How to get a job-to-be-done done completely differently
Let's take a look at the paint industry through the Jobs to be Done lens
A few months ago, I had to do some painting and noticed that Behr had this round hole in the lid. So, I took the cap off and poured the paint out of the hole and was not impressed with results. But when I went back to get a second can, a different person was on duty in the paint department and handed me a plastic contraption that looked like a spout. She told me that not only was it designed to unscrew the cap on that hole, but you could also flip it over and attach it to the hole to act as a spout.
That actually worked very well, and it got me to thinking about a project I did with a paint manufacturer. There were two factions: those who wanted to study the job of changing the color of a wall (simplistic, yes), and those who wanted to study the use of paint. Which camp do you think I was in? I lost but we did learn that people don’t like the way paint drips and stays in lip of the can...something I could’ve told you 40 years ago, and I’m sure you could too. The video verbatims were tear-jerking (we weren’t involved in that part thankfully).
We did study the job of painting a room (including DIY’ers and Pros), the complexities faced in certain situations, and the many needs they use to determine how well they got the job done. There was value in it far beyond how paint cans work. But I digress...
This is one of the challenges of innovation. Most companies see the market through the lens of what they sell, and this is why many of them eventually disappear when what they sell becomes irrelevant. All industries drive to zero, which is just another way of saying all industries will become irrelevant at some point.
How do products become irrelevant?
I’ve tried to explain this using music as the backdrop. Over the years, we switched to solutions (with micro brand switching between innovations) that helped us to not only listen to music differently, but also tightly integrate related things we needed to do before, during and after listening to music that required an array of separate solutions and consumption chains. There is always a progression toward getting the entire job done on a single platform. But if you’re unwilling to accept a different framing of your market you will never see the organic path forward for your brand, and your solution / industry will eventually become obsolete.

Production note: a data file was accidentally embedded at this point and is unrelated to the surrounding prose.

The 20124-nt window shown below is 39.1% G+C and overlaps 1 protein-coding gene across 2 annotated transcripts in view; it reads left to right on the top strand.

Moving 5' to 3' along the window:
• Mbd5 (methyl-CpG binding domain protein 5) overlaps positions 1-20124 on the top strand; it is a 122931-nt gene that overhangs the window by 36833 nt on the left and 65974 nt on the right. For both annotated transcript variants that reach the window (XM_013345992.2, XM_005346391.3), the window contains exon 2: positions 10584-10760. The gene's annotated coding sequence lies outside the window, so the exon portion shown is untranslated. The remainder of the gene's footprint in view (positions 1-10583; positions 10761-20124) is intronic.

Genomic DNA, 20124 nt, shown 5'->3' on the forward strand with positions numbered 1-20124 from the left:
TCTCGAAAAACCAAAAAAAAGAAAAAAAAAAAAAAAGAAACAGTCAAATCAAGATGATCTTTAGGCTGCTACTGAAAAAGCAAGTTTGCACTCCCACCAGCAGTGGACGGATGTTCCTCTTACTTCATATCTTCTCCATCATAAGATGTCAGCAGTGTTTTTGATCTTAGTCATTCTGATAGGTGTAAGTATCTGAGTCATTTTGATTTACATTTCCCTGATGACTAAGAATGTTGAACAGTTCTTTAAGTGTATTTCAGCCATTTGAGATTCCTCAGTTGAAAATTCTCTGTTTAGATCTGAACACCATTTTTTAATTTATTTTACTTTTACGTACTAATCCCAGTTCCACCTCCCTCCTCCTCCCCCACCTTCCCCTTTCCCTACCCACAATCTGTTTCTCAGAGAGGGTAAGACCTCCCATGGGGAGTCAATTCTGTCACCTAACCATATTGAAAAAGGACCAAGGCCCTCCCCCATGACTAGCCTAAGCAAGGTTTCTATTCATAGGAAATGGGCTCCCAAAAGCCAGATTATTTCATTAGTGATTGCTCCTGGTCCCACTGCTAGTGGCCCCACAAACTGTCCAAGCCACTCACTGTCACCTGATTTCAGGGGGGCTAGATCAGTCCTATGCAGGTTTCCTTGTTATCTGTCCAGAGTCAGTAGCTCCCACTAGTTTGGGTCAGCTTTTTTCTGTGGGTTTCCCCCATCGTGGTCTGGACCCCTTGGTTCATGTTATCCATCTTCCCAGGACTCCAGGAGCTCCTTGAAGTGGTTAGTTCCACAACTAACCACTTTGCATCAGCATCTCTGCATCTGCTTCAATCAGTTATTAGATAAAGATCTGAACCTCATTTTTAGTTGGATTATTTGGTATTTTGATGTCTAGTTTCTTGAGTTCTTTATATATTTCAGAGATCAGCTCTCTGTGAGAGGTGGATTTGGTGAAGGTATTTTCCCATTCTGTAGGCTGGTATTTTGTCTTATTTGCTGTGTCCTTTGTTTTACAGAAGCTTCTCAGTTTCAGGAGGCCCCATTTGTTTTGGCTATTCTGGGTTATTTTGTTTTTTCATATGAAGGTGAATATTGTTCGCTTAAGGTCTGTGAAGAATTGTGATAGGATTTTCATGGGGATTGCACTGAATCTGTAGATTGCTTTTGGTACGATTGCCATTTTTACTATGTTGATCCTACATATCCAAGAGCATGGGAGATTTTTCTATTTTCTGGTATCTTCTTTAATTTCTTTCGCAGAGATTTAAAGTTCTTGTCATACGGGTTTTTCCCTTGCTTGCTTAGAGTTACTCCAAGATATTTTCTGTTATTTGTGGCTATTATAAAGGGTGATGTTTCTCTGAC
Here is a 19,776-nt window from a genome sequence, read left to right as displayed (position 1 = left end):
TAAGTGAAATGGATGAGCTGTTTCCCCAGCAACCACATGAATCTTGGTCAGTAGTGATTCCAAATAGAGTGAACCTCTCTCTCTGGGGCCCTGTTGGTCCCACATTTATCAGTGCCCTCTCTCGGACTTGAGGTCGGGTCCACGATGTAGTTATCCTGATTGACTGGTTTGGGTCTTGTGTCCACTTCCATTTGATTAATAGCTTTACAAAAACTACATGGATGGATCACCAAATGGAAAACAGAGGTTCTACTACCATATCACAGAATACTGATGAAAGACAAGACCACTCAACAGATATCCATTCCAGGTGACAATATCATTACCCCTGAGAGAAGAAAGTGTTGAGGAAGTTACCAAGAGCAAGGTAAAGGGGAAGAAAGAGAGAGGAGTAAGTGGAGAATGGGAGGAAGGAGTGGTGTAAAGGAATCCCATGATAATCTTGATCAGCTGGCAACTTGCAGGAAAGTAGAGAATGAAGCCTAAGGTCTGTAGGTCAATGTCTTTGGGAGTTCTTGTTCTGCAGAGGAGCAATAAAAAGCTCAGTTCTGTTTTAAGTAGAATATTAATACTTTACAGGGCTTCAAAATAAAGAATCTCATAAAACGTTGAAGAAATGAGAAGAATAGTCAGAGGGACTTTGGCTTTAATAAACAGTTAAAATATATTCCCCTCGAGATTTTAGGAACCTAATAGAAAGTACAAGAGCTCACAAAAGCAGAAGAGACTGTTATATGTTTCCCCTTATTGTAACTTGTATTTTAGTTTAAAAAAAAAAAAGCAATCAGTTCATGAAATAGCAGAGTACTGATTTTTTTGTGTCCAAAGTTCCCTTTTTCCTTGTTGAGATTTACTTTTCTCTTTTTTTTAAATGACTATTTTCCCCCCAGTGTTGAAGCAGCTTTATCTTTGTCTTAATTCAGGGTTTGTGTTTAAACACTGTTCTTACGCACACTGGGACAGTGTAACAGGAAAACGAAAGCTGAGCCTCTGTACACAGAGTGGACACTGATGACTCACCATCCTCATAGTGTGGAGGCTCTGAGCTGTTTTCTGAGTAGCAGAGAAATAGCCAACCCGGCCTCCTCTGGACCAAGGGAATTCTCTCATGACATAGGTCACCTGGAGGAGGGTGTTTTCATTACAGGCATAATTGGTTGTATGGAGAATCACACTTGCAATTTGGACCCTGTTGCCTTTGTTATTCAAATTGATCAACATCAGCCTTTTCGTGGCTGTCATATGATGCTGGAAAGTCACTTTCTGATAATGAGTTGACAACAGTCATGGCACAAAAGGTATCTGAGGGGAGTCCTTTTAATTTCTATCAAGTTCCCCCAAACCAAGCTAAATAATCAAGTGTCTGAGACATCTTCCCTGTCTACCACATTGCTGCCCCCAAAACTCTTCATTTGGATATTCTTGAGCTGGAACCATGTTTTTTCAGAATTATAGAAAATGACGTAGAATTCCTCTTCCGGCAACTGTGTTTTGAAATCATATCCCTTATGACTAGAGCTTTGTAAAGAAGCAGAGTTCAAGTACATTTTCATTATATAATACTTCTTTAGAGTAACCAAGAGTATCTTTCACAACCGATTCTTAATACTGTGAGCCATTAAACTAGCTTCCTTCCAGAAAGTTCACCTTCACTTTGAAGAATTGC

I’m sure you can think of some examples.
Alexa is a pretty cool platform regardless of everyone’s privacy concerns. I just purchased some smart light bulbs at Costco and added them as Alexa devices. It actually helps me to get a number of jobs done, but one of them is changing the ambience of the room. I can change the brightness and I can change the color! Yes, I set mine to brown sometimes when I need a night light! I can also turn them on and off on a schedule, ramp them up and down in brightness over time, and also change the colors all automatically.
Now, back to the paint manufacturer. Can anyone see where I’m going?
This did come up during the project I was involved with, but mostly as an aside. How frequently do people want to change the color of the walls in a particular room? The answer is constrained by the difficulty in doing so. We can hypothesize that a subset of end users would value the ability to change the color of their walls on demand. Their satisfaction with current methods would only diminish once they saw new and less painful ways to do this. But we know today that changing the color of a wall is a difficult chore. And this is why I now use difficulty over satisfaction.